|Systematic (IUPAC) name|
|Bioavailability||<1% (silver), 10% (sulfadiazine)|
|Protein binding||High (silver)|
|Excretion||2/3 renal (sulfadiazine)|
|Synonyms||(4-Amino-N-2-pyrimidinylbenzenesulfonamidato-NN,01)-silver, sulfadiazine silver, silver (I) sulfadiazine, 4-amino-N-(2-pyrimidinyl)benzenesulfonamide silver salt, dermazine, geben, silvadene|
|Melting point||285 °C (545 °F)|
|(what is this?)|
Silver sulfadiazine (INN, or silvadene) is a topical sulfonamide/silver antibacterial used as a topical cream on burns. Evidence regarding its usefulness in burns is poor. Tentative evidence has found that silver sulfadiazine may increase healing times – wounds may take longer to heal if treated with this drug, so it is not recommended by the authors of a Cochrane review.
Silver sulfadiazine is typically delivered in a 1% cream or aqueous suspension. Brand names include 'Silvadene (a genericized trademark), Silverex, Silverol, Silvazine, Flamazine, Thermazene, BurnHeal, and SSD.
It is on the World Health Organization's List of Essential Medicines, the most important medications needed in a basic health system.
Evidence regarding its usefulness in burns is poor. A 2012 review found that topical silver may worsen healing time compared to controls and showed no evidence of effectiveness in preventing wound infection. A Cochrane systematic review from 2008 found that most of the trials had methodological shortcomings and thus are of little use. Another Cochrane systematic review from 2010 concluded, "There is insufficient evidence to establish whether silver-containing dressings or topical agents promote wound healing or prevent wound infection". Other reviews of the evidence have also concluded, "[the] quality of the trials was limited". Cochrane has raised concerns about delays in time to wound healing and an increased number of dressing applications when SSD is used.
About 0.1 to 1.0% of patients show hypersensitivity reactions such as rashes or erythema multiforme. This reaction is known from other sulfonamides including antibacterials, thiazide diuretics, and sulfonylurea antidiabetics; but data on the likelihood of cross-allergies are inconsistent.
Incorporation of the silver ions can lead to local argyria (discoloration of the skin), especially if the treated area is exposed to ultraviolet light. Generalised argyria with silver accumulation in kidneys, liver, and retina has only been found in association with excessive long-term use, or repeated use on severe and heavily inflamed burns. Possible consequences of generalised argyria include interstitial nephritis and anemia.
Proteases such as trypsin and clostridiopeptidase, which are contained in ointments used for the removal of dead skin on wounds, can be inhibited by silver ions if applied simultaneously. When silver sulfadiazine is absorbed in significant amounts, it can increase effects and side effects of some drugs such as vitamin K antagonists.
The chemical is poorly soluble, and has only very limited penetration through the skin. Only when applied to large-area burns or other lesions is absorption into the body a problem.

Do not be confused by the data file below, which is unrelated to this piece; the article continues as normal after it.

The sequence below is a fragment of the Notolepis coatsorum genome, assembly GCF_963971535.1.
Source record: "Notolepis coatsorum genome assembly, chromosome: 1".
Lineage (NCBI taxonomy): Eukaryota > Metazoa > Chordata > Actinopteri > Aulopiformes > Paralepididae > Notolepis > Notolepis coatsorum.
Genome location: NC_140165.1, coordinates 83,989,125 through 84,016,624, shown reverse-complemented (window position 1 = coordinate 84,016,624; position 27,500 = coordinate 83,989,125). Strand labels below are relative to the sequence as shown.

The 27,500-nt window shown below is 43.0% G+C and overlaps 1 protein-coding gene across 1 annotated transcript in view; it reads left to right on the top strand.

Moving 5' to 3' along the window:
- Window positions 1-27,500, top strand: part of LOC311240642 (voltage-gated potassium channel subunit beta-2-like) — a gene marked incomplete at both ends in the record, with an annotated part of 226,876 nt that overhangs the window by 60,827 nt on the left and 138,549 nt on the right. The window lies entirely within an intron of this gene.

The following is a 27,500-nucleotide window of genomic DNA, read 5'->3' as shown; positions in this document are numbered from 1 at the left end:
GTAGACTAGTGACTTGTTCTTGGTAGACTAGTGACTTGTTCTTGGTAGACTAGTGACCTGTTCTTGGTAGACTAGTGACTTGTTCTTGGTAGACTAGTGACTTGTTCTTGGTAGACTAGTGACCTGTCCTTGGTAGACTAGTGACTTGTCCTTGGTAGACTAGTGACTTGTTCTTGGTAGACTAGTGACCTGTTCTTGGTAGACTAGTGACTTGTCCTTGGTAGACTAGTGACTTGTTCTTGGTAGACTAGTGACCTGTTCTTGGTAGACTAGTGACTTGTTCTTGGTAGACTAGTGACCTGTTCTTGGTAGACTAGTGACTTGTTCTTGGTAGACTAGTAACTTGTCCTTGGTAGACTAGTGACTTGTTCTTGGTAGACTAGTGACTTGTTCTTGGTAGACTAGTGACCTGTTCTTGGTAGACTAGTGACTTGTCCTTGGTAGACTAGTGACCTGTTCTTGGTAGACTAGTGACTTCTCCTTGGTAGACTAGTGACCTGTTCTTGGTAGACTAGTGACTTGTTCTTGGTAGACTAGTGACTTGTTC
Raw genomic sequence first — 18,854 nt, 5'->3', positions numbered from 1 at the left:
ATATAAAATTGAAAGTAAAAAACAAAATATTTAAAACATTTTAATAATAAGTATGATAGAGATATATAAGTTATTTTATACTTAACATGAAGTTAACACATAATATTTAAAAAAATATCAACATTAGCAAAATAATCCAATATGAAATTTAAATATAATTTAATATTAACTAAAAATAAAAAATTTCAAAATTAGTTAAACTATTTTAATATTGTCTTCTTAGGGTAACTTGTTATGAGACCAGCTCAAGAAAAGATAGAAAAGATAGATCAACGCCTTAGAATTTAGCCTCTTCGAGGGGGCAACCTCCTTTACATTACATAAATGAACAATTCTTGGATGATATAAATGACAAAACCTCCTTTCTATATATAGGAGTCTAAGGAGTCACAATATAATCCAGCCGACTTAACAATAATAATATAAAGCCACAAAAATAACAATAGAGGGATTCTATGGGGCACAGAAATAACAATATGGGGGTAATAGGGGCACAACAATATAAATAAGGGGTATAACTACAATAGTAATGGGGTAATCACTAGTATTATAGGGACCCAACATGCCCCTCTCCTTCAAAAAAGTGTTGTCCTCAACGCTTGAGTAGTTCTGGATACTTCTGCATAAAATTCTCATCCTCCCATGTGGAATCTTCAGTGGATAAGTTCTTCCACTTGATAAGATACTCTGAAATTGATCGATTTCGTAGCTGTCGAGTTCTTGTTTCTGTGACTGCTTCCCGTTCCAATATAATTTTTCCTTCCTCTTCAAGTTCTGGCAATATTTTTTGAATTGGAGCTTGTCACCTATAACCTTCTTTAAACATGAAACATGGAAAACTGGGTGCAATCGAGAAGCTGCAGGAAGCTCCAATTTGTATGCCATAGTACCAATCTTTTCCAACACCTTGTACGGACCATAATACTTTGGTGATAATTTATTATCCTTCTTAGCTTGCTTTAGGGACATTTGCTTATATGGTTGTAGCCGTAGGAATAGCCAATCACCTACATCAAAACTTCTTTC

- Fisher NM, Marsh E, Lazova R (October 2003). "Scar-localized argyria secondary to silver sulfadiazine cream". J. Am. Acad. Dermatol. 49 (4): 730–2. doi:10.1067/S0190-9622(02)61574-9. PMID 14512929.
- Wasiak J, Cleland H, Campbell F (2008). "Dressings for superficial and partial thickness burns". Cochrane Database Syst Rev (4): CD002106. doi:10.1002/14651858.CD002106.pub3. PMID 18843629.
The use of silver sulphadiazine (SSD) as a comparator on burn wounds for the full duration of treatment needs to be reconsidered, as a number of studies showed delays in time to wound healing and increased number of dressing applications in patients treated with SSD dressings
- http://www.drugs.com/mtm/ssd.html This source names Silvadene, SSD, SSD AF, Thermazene
- "WHO Model List of EssentialMedicines" (PDF). World Health Organization. October 2013. Retrieved 22 April 2014.
- Aziz, Z; Abu, SF; Chong, NJ (May 2012). "A systematic review of silver-containing dressings and topical silver agents (used with dressings) for burn wounds.". Burns : journal of the International Society for Burn Injuries 38 (3): 307–18. doi:10.1016/j.burns.2011.09.020. PMID 22030441.
- Storm-Versloot, MN; Vos, CG; Ubbink, DT; Vermeulen, H (Mar 17, 2010). Storm-Versloot, Marja N, ed. "Topical silver for preventing wound infection". Cochrane database of systematic reviews (Online) (3): CD006478. doi:10.1002/14651858.CD006478.pub2. PMID 20238345.
- Lo SF, Hayter M, Chang CJ, Hu WY, Lee LL (2008). "A systematic review of silver-releasing dressings in the management of infected chronic wounds". Journal of clinical nursing 17 (15): 1973–85. doi:10.1111/j.1365-2702.2007.02264.x. PMID 18705778.
- Jasek, W, ed. (2007). Austria-Codex (in German) 2 (62 ed.). Vienna: Österreichischer Apothekerverlag. pp. 3270–1. ISBN 978-3-85200-181-4.